This is where the movie begins to take on a bit of a supernatural feel, and you begin to sense that curve ball developing for which Shyamalan is known for. However, unlike “The Visit,” and closer to his previous successes — you cannot figure it out. As you’re watching, you’re entertained, the story is good, the acting is brilliant — and the filmmaking is excellent — but you know there’s another shoe about to drop, and it all revolves around a new personality emerging from Kevin called The Beast. Finally, when you think it’s all revealed, the movie takes one more turn, and the last few moments open your eyes to what you’ve been watching all along, and it is an awesome reveal.
M. Knight Shyamalan is back with “Split.” I simply loved this movie. For fans of his — this is a welcome sight — and once you see where he’s going with all of this, you will get a big ol’ toothy grin on your face. It is a must see.
With that…If you want to remain in the dark — stop reading here. Beyond this point — there are MAJOR SPOILERS. So you’ve been warned…
STOP — I’M SERIOUS — I’M ABOUT TO BLOW THE LID OFF OF THIS THING!!!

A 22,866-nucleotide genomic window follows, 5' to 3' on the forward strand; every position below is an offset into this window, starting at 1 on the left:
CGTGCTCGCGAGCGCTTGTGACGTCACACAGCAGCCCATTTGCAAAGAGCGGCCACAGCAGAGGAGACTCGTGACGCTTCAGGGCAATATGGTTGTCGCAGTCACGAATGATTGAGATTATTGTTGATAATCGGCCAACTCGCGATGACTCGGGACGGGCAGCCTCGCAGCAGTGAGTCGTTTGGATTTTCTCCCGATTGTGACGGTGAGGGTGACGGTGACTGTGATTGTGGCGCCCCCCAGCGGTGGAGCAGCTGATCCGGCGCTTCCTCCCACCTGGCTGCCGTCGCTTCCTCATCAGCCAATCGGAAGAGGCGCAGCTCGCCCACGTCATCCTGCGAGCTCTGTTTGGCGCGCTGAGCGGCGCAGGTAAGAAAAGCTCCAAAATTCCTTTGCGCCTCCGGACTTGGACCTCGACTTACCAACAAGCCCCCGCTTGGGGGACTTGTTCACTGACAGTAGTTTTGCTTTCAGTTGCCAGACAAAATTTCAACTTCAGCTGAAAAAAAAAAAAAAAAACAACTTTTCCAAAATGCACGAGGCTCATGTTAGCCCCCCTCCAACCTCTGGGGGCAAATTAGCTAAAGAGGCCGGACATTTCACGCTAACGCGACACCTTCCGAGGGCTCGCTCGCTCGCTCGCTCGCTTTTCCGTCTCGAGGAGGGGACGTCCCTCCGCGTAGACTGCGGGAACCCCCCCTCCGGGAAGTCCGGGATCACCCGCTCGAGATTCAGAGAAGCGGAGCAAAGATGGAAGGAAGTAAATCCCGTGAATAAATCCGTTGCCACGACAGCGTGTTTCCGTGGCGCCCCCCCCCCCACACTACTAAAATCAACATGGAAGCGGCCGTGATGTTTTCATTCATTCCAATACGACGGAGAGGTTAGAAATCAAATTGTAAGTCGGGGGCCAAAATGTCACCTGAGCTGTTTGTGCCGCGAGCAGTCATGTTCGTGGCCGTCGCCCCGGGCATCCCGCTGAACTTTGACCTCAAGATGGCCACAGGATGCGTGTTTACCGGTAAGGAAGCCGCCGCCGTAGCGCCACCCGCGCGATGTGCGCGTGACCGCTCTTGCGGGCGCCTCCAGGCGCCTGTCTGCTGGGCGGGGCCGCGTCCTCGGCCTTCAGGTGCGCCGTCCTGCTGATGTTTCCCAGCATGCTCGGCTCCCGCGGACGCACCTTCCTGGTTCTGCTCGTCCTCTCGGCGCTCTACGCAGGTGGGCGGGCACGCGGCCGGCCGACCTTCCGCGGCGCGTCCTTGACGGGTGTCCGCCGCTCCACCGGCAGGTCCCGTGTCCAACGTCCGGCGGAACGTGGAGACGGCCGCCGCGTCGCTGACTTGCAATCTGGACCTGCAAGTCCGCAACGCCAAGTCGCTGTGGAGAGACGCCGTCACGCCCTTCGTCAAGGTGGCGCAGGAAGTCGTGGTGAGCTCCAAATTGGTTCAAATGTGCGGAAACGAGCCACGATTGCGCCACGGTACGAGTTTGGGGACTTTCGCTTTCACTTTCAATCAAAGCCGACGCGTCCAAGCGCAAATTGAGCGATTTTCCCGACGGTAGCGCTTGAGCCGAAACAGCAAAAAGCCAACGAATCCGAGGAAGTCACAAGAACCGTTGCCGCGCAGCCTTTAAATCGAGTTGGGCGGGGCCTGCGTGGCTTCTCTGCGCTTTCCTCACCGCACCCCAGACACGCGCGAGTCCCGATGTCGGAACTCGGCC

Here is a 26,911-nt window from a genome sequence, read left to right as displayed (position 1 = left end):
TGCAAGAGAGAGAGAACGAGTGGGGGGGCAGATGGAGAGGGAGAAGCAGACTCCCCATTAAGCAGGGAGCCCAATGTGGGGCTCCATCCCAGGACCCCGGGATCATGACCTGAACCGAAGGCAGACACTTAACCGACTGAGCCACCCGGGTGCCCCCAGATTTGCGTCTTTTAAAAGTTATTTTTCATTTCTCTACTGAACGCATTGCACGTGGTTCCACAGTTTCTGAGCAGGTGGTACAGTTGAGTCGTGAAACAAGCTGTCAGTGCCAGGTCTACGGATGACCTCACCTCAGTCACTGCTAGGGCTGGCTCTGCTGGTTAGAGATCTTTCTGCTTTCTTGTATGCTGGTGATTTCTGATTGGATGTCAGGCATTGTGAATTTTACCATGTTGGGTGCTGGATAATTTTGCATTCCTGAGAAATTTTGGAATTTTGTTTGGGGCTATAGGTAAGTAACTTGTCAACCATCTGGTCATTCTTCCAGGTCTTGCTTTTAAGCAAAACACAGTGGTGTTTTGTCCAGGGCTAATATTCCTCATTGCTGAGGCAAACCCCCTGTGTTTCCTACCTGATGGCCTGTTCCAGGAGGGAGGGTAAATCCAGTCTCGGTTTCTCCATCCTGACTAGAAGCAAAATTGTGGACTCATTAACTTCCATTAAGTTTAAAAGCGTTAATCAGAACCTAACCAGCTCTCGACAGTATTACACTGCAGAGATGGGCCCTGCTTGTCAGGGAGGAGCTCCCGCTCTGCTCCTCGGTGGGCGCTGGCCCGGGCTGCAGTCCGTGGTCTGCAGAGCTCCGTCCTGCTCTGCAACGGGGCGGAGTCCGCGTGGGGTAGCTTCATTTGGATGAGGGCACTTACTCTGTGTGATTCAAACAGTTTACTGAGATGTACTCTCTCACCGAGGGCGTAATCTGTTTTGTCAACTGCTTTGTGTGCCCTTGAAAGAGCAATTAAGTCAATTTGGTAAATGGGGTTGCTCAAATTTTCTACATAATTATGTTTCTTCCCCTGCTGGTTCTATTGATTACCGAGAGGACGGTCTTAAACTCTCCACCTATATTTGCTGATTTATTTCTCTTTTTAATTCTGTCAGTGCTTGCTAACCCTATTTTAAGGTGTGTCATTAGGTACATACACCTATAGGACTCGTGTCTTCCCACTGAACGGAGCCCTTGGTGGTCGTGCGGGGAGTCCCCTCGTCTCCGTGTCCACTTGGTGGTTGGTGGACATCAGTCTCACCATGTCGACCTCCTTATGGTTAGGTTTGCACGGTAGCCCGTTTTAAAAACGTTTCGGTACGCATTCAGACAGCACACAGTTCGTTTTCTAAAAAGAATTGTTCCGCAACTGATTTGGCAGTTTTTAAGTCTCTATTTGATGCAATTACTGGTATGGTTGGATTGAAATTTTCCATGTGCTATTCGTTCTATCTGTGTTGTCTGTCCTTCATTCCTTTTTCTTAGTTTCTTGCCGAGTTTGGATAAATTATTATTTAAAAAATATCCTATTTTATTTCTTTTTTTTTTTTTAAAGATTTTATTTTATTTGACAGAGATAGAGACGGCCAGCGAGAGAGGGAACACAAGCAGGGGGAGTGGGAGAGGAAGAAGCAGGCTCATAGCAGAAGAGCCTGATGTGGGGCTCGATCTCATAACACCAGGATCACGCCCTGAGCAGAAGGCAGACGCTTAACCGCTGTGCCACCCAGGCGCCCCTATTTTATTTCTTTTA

Alright if you’re here — prepare to be thrilled — especially if you’re a fan of “Unbreakable.” At the end of the movie, the camera moves through a small diner, where news broadcasts are discussing the recent abduction and how the culprit (Kevin) is still on the loose. Throughout the movie, the three main personalities we see, Patricia, Dennis, Hedwig (and eventually The Beast) are called The Horde — since they are the bad personalities in Kevin’s trove of 24 identities. Thus, the newscasters are calling Kevin, The Horde. As this trails off into background noise — a waitress and customer begin discussing how with a nickname like that it is reminiscent of another character who was imprisoned 15 years ago, but they can’t remember his name. The camera moves past them, and there sits Bruce Willis, who says “Mr. Glass,” a character from “Unbreakable.” Then you remember Bruce Willis was the “superhero” in “Unbreakable,” and that he was the one who put Mr. Glass away. Then a light goes off. This whole time, you’ve been watching a movie in the same universe as “Unbreakable,” and essentially Kevin’s personalities, The Horde, with The Beast being able to do supernatural things is the new villain, Davin Dunn (Bruce Willis) will have to deal with! This movie is a SEQUEL to “Unbreakable,” and basically an origins story for the new bad guy!!! Fantastic! Then as you look back you see that it was all there — similar to “The Sixth Sense,” “Unbreakable,” and “Signs,” — Shyamalan just blinds you to it with a great story, great acting and great filmmaking. As Dr. Fletcher suggests — out of their brokenness — people are made stronger, just like David Dunn was in “Unbreakable.” So with all that said, and if I’m right — does that mean there’s another movie coming? It would sure seem like it…And I can’t wait!